As far as time management and sheer prolific and obsessive hard work goes, there is perhaps no Hindi film performer, in recent times, quite like Deepika Padukone. It isn’t a coincidence, therefore, that she is the most improved mainstream actor in Bollywood – an ideal amalgamation of a star and an artist, who can pull in crowds as well as have them rooted to their seats.
I remember first watching her in Om Shanti Om back in 2007. She was Badminton legend Prakash Padukone’s awkward-accented ambitious young daughter for many, back then. I remember wondering if her ‘Bangalorean’ Hindi would ever let her break the glass ceiling and strive for a substantial career. The launchpad wasn’t dissimilar to the one Alia Bhatt received in Student Of The Year – more for the exposure and awareness than anything else.
It’s heartening to see that both these actors turned out to be far, far better than they appeared in their first films.
Padukone’s career is a lesson in will power. She was, by no means, a good actor till 5 years into her career, and even after that, she succumbed to many a big banner and hero-oriented or director-headed saga. And once stars like her find a comfort zone of sorts, where they can get away with average performances in middling films, very rarely does one see them make a genuine effort to turn over a new leaf – and improve.
Improvement isn’t a hallmark of Indian actors these days. Their capabilities are often judged – and entire careers run – from their initial performances. They are cast in films accordingly, not taking into consideration their desire or ability to get better, to learn from their mistakes and to evolve as actors.
But Deepika Padukone has proved even her most ardent critics (yours truly) wrong over time, and – even though she isn’t the best actor out there right now – she has definitely achieved the most admirable balance between fame and content, ground and stars, fluff and game-face, economics and arts.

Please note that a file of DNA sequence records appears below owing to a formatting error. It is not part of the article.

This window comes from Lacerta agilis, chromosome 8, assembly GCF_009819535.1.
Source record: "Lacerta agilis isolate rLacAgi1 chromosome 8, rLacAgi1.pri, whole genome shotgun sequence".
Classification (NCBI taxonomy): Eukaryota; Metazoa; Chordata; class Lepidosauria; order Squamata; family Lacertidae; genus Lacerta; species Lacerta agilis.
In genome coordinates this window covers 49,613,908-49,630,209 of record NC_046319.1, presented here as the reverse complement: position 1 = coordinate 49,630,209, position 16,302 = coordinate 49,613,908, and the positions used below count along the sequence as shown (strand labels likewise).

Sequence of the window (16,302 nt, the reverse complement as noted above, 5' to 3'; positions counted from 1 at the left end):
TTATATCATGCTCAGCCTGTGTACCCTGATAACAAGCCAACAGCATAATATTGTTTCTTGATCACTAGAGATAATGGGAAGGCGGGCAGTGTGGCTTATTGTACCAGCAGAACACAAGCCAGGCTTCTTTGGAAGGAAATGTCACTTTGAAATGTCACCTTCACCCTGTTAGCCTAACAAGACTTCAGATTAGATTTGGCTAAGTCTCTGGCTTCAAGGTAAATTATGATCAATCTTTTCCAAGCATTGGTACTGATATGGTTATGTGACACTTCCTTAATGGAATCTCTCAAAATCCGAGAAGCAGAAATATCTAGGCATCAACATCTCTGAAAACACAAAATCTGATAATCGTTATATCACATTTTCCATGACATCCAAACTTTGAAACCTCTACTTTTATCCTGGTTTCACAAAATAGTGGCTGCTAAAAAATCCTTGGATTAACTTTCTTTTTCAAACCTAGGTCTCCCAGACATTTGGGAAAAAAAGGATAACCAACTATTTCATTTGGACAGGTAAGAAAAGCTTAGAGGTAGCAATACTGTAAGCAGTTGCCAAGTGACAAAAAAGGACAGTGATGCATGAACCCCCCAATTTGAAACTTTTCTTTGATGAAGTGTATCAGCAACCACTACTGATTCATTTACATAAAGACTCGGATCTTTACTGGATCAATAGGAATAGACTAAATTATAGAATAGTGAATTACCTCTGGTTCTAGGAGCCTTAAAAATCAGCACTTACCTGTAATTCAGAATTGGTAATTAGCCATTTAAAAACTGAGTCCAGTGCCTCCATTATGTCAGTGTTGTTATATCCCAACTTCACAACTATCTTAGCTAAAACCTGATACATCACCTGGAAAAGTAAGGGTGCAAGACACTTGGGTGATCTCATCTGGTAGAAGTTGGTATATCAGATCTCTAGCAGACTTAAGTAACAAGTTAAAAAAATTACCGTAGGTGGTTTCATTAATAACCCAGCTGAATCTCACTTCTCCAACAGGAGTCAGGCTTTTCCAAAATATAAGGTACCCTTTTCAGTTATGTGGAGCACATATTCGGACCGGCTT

What’s more – she has worked with almost every major Indian director out there. She works on big-scale, massively mounted projects most of the time – with a few relatively smaller ones thrown in in between. It isn’t easy to do so many a-year-in-the-making films at one go, and appear in each of them successfully in only 8 years. At her rate, she does around 3 films a year – and we’re talking about directors like Imtiaz Ali, Sanjay Leela Bhansali, Ashutosh Gowariker – the guys who don’t take any less than 15 months to make, or even shoot, their films. Which is why her speed always ceases to amaze.
Heaven knows the amount of time she has waited on sets between shots, during elaborate dance sequences, songs and precisely lit frames. Acting is 80% waiting on the set and contemplating life, work and everything in between. And there’s a lot to be learned from Deepika, as a young actor in a notorious industry, about how to maximize potential with sheer non-stop work. Good choices, bad choices, silly choices – she’s done them all, and come up cleaner, bigger and smarter on the other side.